Thursday, March 6, 2008


It has already outlasted the cat with nine lives,
and, most likely now, will outlast me as well.

I help Laurie lift it up the winding stairway
into her third-floor apartment.

Underneath the countless layers of refinishes and paint,
it’s white pine, and with the three drawers removed,
not heavy at all, since memories are not weighted
in pounds.

It was my Christmas gift in the seventh grade.
My father had Carl Martin, the parts man at Prather Auto,
by avocation a woodworker, make it for me.

Not long after that Carl saved the Prather building,
and maybe several lives, by grabbing a flaming oil pan
in his bare hands and carrying it into the street,
receiving for his bravery a thank you from the owners
and a $200 hospital bill.

Later Carl was my warrant officer in the National Guard,
and we helped defend James Meredith at Ole Miss.

I used it through high school, left it at my parents’ house
during college, loaned it to my brother-in-law for two years,
reclaimed it for graduate school, using it as a typewriter stand
for the old Royal that Kaye’s dad had acquired for her college use
by trading a heifer calf.

She and I both sat at the desk and used the typewriter
to prepare our graduate school papers.

In Missouri over the last forty years it has been our desk,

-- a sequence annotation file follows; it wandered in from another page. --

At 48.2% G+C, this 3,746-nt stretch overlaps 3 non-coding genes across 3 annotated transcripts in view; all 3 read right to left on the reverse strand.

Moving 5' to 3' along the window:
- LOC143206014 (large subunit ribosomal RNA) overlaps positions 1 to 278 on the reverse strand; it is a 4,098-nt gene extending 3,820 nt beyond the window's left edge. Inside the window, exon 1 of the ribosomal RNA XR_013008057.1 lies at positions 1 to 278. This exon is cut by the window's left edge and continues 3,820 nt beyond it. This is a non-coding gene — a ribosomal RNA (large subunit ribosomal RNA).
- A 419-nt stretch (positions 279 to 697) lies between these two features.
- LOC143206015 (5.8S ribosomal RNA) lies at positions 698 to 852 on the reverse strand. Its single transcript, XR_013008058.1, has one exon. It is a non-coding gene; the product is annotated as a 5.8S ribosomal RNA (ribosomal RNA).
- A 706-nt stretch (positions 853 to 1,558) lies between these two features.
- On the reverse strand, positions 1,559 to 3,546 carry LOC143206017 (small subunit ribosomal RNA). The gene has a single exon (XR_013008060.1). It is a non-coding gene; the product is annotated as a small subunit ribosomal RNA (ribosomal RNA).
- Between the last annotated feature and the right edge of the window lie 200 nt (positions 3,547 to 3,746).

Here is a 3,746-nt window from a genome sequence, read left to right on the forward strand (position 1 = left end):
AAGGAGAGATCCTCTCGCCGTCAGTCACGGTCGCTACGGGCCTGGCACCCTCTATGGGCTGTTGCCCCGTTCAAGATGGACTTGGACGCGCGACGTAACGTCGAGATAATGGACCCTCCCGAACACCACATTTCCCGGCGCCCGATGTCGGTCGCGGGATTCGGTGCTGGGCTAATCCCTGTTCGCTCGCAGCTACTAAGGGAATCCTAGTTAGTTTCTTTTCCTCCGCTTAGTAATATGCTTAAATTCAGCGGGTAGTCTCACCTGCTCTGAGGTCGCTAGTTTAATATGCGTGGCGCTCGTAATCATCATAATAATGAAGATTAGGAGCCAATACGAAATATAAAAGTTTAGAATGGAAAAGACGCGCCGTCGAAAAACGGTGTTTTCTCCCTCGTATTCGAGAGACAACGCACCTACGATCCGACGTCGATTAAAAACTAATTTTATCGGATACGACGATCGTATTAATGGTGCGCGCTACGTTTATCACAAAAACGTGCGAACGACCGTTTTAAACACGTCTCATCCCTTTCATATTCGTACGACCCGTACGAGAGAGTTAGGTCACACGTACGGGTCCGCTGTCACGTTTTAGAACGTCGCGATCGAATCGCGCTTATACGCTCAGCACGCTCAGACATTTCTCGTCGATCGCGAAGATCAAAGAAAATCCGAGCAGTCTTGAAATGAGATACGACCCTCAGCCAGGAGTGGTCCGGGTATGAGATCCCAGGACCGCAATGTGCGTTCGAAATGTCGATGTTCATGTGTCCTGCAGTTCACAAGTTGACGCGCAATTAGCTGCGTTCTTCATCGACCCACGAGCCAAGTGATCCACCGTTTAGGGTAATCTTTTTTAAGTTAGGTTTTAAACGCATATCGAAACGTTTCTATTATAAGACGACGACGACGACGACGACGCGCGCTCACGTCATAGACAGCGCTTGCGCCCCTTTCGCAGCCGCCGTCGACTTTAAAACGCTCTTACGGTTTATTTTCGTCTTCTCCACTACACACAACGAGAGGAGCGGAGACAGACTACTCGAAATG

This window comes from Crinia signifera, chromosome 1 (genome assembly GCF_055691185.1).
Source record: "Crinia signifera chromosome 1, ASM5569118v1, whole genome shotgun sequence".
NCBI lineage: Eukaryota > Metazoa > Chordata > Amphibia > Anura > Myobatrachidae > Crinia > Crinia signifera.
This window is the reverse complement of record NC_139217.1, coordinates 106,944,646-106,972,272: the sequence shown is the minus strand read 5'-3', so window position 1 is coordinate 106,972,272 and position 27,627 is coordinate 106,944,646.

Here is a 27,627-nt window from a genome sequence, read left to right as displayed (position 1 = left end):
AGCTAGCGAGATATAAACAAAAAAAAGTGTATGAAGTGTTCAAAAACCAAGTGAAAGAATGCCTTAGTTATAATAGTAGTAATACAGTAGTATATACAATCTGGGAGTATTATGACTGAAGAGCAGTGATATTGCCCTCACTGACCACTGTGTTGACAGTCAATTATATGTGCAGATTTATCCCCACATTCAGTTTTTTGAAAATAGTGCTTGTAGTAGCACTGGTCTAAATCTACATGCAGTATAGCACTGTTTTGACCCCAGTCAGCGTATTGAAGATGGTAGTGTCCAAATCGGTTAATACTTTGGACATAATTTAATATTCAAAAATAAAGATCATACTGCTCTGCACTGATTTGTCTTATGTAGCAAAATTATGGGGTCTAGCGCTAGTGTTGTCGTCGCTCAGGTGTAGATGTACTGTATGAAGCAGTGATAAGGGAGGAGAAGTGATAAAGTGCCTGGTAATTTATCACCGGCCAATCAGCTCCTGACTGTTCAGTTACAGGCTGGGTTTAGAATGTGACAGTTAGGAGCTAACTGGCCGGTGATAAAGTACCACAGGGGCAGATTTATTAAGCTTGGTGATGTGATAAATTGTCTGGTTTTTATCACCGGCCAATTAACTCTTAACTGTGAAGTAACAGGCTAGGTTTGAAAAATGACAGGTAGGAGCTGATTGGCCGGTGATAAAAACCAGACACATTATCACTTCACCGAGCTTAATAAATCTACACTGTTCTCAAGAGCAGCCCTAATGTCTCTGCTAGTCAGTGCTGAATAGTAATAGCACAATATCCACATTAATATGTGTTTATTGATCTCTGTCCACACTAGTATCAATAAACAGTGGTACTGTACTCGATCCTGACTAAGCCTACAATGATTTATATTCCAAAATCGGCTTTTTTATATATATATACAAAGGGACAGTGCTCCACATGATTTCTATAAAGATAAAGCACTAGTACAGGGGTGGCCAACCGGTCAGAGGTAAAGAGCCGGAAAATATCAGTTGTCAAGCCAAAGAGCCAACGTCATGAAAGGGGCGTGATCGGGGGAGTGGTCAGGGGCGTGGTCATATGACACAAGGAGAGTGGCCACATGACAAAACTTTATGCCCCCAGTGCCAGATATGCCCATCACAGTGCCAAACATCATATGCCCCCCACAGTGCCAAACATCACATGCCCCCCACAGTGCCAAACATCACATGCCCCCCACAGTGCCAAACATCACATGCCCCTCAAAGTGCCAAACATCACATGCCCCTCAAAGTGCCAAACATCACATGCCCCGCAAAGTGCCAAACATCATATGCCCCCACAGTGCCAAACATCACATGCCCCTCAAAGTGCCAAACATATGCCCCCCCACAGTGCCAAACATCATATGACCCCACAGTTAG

our son’s desk, Kaye’s sewing table, a computer desk,
and now our daughter’s desk.

In its various avatars it has been shellacked, stained mahogany,
painted green and then white.

Laurie eyes it curiously, already planning its next color,
but she’d better know if she ever offers it in a garage sale,

I’ll disinherit her.

- Bobby Hamblin


  1. Two or three stories within a story!

    Wow, good stuff...

  2. Thanks, Bobby....brings back many happy memories..


  3. I really like that story of the desk.

    Also, how can I save the Elvis videos to our computer. I have tried everything.


  4. Carl Martin- now that brings back memories, having grown up next door to him. Woodworker-YES. He built his son, Marty a go cart from scratch except the engine. He rebuilt an airplane in his garage and mounted the engine on crossties dug into the ground in his back yard. He would work on it and crank it and rev it up so we could feel the wind. He also built a fallout shelter for Mary Lou and the kids in the late 1950's in case war broke out. He knew he would be called to active duty in the event of war and would not have time to build one then.

    I bet your desk is a classic. Glad you shared your story.

    Jim Miller